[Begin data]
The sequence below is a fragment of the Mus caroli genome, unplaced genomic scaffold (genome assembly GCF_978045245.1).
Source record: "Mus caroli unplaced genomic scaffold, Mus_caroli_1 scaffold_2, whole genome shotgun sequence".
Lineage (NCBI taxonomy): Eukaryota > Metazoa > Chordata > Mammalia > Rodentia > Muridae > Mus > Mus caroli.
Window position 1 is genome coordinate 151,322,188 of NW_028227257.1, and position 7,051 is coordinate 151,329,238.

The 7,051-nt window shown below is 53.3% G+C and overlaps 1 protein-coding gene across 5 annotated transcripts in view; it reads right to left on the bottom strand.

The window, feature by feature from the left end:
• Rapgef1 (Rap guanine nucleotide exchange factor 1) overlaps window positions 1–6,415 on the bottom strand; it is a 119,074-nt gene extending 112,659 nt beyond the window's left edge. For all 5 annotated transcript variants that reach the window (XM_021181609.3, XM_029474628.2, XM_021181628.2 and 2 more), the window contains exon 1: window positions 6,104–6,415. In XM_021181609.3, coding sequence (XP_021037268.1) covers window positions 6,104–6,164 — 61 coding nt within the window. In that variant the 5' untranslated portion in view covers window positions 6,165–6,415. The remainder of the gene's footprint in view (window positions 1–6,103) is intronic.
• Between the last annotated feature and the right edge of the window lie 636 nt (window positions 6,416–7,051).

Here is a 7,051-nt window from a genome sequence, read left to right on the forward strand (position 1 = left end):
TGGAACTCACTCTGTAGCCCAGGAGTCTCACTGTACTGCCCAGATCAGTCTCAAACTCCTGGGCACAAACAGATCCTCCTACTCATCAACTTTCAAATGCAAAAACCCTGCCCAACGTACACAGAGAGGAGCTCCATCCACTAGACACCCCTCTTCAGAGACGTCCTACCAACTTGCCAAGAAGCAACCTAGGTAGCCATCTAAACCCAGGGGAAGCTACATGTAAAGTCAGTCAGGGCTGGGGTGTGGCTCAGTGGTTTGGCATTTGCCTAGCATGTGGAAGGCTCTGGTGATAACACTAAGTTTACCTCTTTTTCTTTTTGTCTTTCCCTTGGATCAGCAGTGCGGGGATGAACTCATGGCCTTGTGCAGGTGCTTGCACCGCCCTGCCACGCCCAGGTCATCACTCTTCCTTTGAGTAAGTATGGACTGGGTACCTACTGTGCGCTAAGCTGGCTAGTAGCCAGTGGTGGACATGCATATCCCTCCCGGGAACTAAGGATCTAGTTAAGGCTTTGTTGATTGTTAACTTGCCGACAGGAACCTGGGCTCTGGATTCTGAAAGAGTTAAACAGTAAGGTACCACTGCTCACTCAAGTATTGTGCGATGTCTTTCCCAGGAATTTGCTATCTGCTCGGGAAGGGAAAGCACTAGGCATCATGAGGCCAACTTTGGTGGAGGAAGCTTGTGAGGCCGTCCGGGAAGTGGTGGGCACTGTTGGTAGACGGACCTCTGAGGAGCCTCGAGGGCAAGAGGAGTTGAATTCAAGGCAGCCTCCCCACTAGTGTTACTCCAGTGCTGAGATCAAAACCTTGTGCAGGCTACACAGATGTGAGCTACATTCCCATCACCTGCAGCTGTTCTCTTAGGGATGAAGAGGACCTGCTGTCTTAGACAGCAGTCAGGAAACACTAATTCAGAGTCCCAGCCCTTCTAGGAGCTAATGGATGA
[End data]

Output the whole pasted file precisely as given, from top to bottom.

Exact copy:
The sequence below is a fragment of the Mus caroli genome, unplaced genomic scaffold (genome assembly GCF_978045245.1).
Source record: "Mus caroli unplaced genomic scaffold, Mus_caroli_1 scaffold_2, whole genome shotgun sequence".
Lineage (NCBI taxonomy): Eukaryota > Metazoa > Chordata > Mammalia > Rodentia > Muridae > Mus > Mus caroli.
Window position 1 is genome coordinate 151,322,188 of NW_028227257.1, and position 7,051 is coordinate 151,329,238.

The 7,051-nt window shown below is 53.3% G+C and overlaps 1 protein-coding gene across 5 annotated transcripts in view; it reads right to left on the bottom strand.

The window, feature by feature from the left end:
• Rapgef1 (Rap guanine nucleotide exchange factor 1) overlaps window positions 1–6,415 on the bottom strand; it is a 119,074-nt gene extending 112,659 nt beyond the window's left edge. For all 5 annotated transcript variants that reach the window (XM_021181609.3, XM_029474628.2, XM_021181628.2 and 2 more), the window contains exon 1: window positions 6,104–6,415. In XM_021181609.3, coding sequence (XP_021037268.1) covers window positions 6,104–6,164 — 61 coding nt within the window. In that variant the 5' untranslated portion in view covers window positions 6,165–6,415. The remainder of the gene's footprint in view (window positions 1–6,103) is intronic.
• Between the last annotated feature and the right edge of the window lie 636 nt (window positions 6,416–7,051).

Here is a 7,051-nt window from a genome sequence, read left to right on the forward strand (position 1 = left end):
TGGAACTCACTCTGTAGCCCAGGAGTCTCACTGTACTGCCCAGATCAGTCTCAAACTCCTGGGCACAAACAGATCCTCCTACTCATCAACTTTCAAATGCAAAAACCCTGCCCAACGTACACAGAGAGGAGCTCCATCCACTAGACACCCCTCTTCAGAGACGTCCTACCAACTTGCCAAGAAGCAACCTAGGTAGCCATCTAAACCCAGGGGAAGCTACATGTAAAGTCAGTCAGGGCTGGGGTGTGGCTCAGTGGTTTGGCATTTGCCTAGCATGTGGAAGGCTCTGGTGATAACACTAAGTTTACCTCTTTTTCTTTTTGTCTTTCCCTTGGATCAGCAGTGCGGGGATGAACTCATGGCCTTGTGCAGGTGCTTGCACCGCCCTGCCACGCCCAGGTCATCACTCTTCCTTTGAGTAAGTATGGACTGGGTACCTACTGTGCGCTAAGCTGGCTAGTAGCCAGTGGTGGACATGCATATCCCTCCCGGGAACTAAGGATCTAGTTAAGGCTTTGTTGATTGTTAACTTGCCGACAGGAACCTGGGCTCTGGATTCTGAAAGAGTTAAACAGTAAGGTACCACTGCTCACTCAAGTATTGTGCGATGTCTTTCCCAGGAATTTGCTATCTGCTCGGGAAGGGAAAGCACTAGGCATCATGAGGCCAACTTTGGTGGAGGAAGCTTGTGAGGCCGTCCGGGAAGTGGTGGGCACTGTTGGTAGACGGACCTCTGAGGAGCCTCGAGGGCAAGAGGAGTTGAATTCAAGGCAGCCTCCCCACTAGTGTTACTCCAGTGCTGAGATCAAAACCTTGTGCAGGCTACACAGATGTGAGCTACATTCCCATCACCTGCAGCTGTTCTCTTAGGGATGAAGAGGACCTGCTGTCTTAGACAGCAGTCAGGAAACACTAATTCAGAGTCCCAGCCCTTCTAGGAGCTAATGGATGA